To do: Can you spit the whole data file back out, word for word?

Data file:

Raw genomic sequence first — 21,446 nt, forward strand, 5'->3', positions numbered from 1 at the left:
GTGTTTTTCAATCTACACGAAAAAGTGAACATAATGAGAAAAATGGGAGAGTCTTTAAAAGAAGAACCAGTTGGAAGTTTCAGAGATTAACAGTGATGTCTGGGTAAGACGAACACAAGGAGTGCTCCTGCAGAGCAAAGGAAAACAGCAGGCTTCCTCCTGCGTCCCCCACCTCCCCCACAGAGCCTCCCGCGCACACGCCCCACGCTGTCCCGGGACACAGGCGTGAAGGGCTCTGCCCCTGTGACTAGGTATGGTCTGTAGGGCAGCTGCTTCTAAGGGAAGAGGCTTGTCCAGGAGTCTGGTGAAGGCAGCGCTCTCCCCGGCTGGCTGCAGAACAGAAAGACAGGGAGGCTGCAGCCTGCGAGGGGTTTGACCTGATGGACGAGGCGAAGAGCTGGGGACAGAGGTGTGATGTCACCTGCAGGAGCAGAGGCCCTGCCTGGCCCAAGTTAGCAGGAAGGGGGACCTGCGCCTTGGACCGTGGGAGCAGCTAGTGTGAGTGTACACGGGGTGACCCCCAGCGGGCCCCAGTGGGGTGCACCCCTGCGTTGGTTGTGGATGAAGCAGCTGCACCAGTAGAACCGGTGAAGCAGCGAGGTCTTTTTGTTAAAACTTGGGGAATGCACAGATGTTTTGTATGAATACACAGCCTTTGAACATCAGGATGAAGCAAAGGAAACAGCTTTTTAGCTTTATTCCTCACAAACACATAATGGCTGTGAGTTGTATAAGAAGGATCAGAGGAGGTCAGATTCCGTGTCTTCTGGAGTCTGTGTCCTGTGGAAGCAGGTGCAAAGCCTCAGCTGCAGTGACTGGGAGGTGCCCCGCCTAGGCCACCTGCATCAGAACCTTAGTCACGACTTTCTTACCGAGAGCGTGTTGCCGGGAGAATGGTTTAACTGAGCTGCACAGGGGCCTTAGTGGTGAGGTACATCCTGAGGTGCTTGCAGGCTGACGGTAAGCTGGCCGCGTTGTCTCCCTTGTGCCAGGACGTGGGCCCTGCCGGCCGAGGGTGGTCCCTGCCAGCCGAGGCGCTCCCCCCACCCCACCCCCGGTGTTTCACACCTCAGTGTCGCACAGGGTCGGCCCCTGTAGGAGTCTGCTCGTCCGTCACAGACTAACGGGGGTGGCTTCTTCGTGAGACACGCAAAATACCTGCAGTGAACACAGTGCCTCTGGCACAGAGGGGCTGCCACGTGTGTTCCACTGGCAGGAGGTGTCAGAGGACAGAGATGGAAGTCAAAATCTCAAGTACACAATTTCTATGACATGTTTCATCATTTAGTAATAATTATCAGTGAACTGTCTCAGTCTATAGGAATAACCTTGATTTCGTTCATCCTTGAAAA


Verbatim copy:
Raw genomic sequence first — 21,446 nt, forward strand, 5'->3', positions numbered from 1 at the left:
GTGTTTTTCAATCTACACGAAAAAGTGAACATAATGAGAAAAATGGGAGAGTCTTTAAAAGAAGAACCAGTTGGAAGTTTCAGAGATTAACAGTGATGTCTGGGTAAGACGAACACAAGGAGTGCTCCTGCAGAGCAAAGGAAAACAGCAGGCTTCCTCCTGCGTCCCCCACCTCCCCCACAGAGCCTCCCGCGCACACGCCCCACGCTGTCCCGGGACACAGGCGTGAAGGGCTCTGCCCCTGTGACTAGGTATGGTCTGTAGGGCAGCTGCTTCTAAGGGAAGAGGCTTGTCCAGGAGTCTGGTGAAGGCAGCGCTCTCCCCGGCTGGCTGCAGAACAGAAAGACAGGGAGGCTGCAGCCTGCGAGGGGTTTGACCTGATGGACGAGGCGAAGAGCTGGGGACAGAGGTGTGATGTCACCTGCAGGAGCAGAGGCCCTGCCTGGCCCAAGTTAGCAGGAAGGGGGACCTGCGCCTTGGACCGTGGGAGCAGCTAGTGTGAGTGTACACGGGGTGACCCCCAGCGGGCCCCAGTGGGGTGCACCCCTGCGTTGGTTGTGGATGAAGCAGCTGCACCAGTAGAACCGGTGAAGCAGCGAGGTCTTTTTGTTAAAACTTGGGGAATGCACAGATGTTTTGTATGAATACACAGCCTTTGAACATCAGGATGAAGCAAAGGAAACAGCTTTTTAGCTTTATTCCTCACAAACACATAATGGCTGTGAGTTGTATAAGAAGGATCAGAGGAGGTCAGATTCCGTGTCTTCTGGAGTCTGTGTCCTGTGGAAGCAGGTGCAAAGCCTCAGCTGCAGTGACTGGGAGGTGCCCCGCCTAGGCCACCTGCATCAGAACCTTAGTCACGACTTTCTTACCGAGAGCGTGTTGCCGGGAGAATGGTTTAACTGAGCTGCACAGGGGCCTTAGTGGTGAGGTACATCCTGAGGTGCTTGCAGGCTGACGGTAAGCTGGCCGCGTTGTCTCCCTTGTGCCAGGACGTGGGCCCTGCCGGCCGAGGGTGGTCCCTGCCAGCCGAGGCGCTCCCCCCACCCCACCCCCGGTGTTTCACACCTCAGTGTCGCACAGGGTCGGCCCCTGTAGGAGTCTGCTCGTCCGTCACAGACTAACGGGGGTGGCTTCTTCGTGAGACACGCAAAATACCTGCAGTGAACACAGTGCCTCTGGCACAGAGGGGCTGCCACGTGTGTTCCACTGGCAGGAGGTGTCAGAGGACAGAGATGGAAGTCAAAATCTCAAGTACACAATTTCTATGACATGTTTCATCATTTAGTAATAATTATCAGTGAACTGTCTCAGTCTATAGGAATAACCTTGATTTCGTTCATCCTTGAAAA